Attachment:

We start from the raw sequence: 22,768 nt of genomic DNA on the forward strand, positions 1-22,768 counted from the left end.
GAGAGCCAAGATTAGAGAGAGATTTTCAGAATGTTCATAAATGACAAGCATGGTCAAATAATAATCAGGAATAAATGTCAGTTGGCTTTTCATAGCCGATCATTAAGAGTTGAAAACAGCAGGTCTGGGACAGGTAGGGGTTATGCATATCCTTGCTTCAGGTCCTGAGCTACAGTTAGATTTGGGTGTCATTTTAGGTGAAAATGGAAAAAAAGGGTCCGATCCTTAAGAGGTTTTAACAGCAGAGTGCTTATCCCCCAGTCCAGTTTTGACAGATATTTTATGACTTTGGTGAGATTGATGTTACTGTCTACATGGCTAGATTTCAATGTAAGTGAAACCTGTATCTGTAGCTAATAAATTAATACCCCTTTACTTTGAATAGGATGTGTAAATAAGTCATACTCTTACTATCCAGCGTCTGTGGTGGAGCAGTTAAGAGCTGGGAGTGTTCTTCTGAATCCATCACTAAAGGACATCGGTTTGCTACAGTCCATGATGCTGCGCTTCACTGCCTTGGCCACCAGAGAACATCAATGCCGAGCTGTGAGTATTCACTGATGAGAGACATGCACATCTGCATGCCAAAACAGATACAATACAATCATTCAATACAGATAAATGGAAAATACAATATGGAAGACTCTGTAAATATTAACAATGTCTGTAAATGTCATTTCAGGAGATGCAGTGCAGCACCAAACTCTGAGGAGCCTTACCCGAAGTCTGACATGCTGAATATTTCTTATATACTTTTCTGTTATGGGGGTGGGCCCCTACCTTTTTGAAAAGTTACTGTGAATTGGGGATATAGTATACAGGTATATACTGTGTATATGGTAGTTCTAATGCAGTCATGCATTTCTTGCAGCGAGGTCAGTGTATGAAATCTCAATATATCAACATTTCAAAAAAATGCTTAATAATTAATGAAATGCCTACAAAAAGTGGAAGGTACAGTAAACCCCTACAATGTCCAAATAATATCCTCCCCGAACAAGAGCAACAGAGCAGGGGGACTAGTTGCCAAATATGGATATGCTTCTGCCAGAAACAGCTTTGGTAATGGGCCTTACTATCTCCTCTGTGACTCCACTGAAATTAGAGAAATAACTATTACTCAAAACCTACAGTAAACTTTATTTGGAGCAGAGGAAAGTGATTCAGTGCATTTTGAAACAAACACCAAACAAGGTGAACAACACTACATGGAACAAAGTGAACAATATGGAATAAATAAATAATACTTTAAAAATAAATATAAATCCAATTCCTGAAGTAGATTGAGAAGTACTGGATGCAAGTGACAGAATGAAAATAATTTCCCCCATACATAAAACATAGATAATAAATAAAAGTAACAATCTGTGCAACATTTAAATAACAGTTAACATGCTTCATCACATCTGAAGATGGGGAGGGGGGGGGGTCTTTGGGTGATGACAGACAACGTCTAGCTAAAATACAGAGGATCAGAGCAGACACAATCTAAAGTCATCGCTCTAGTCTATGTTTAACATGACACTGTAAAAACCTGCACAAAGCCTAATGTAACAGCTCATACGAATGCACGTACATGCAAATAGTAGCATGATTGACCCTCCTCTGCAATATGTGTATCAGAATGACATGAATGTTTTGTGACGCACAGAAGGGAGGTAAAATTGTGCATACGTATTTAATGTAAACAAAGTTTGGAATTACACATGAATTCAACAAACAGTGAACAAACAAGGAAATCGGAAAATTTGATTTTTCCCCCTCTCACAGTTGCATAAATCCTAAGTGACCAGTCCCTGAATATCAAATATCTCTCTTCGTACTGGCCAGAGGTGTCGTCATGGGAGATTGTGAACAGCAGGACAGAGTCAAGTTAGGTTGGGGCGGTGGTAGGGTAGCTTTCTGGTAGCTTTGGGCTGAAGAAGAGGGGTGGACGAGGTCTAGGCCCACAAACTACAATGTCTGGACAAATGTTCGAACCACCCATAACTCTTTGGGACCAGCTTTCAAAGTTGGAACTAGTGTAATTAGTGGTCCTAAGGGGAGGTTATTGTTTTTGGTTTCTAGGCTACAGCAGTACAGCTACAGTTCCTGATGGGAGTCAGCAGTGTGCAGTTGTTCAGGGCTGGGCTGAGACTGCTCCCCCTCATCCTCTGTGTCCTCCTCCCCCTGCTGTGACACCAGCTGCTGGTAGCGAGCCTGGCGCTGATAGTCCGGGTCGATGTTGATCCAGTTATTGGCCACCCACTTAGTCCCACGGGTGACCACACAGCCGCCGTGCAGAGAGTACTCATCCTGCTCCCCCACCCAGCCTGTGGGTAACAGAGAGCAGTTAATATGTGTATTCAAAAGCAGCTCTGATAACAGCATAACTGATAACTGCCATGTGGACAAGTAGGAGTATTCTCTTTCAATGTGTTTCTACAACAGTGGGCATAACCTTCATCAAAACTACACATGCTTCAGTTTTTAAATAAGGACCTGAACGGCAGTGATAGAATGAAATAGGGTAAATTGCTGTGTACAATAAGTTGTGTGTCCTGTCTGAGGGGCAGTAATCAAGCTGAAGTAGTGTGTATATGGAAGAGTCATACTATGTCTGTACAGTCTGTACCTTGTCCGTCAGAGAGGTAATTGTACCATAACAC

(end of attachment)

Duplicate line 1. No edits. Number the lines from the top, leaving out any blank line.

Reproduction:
We start from the raw sequence: 22,768 nt of genomic DNA on the forward strand, positions 1-22,768 counted from the left end.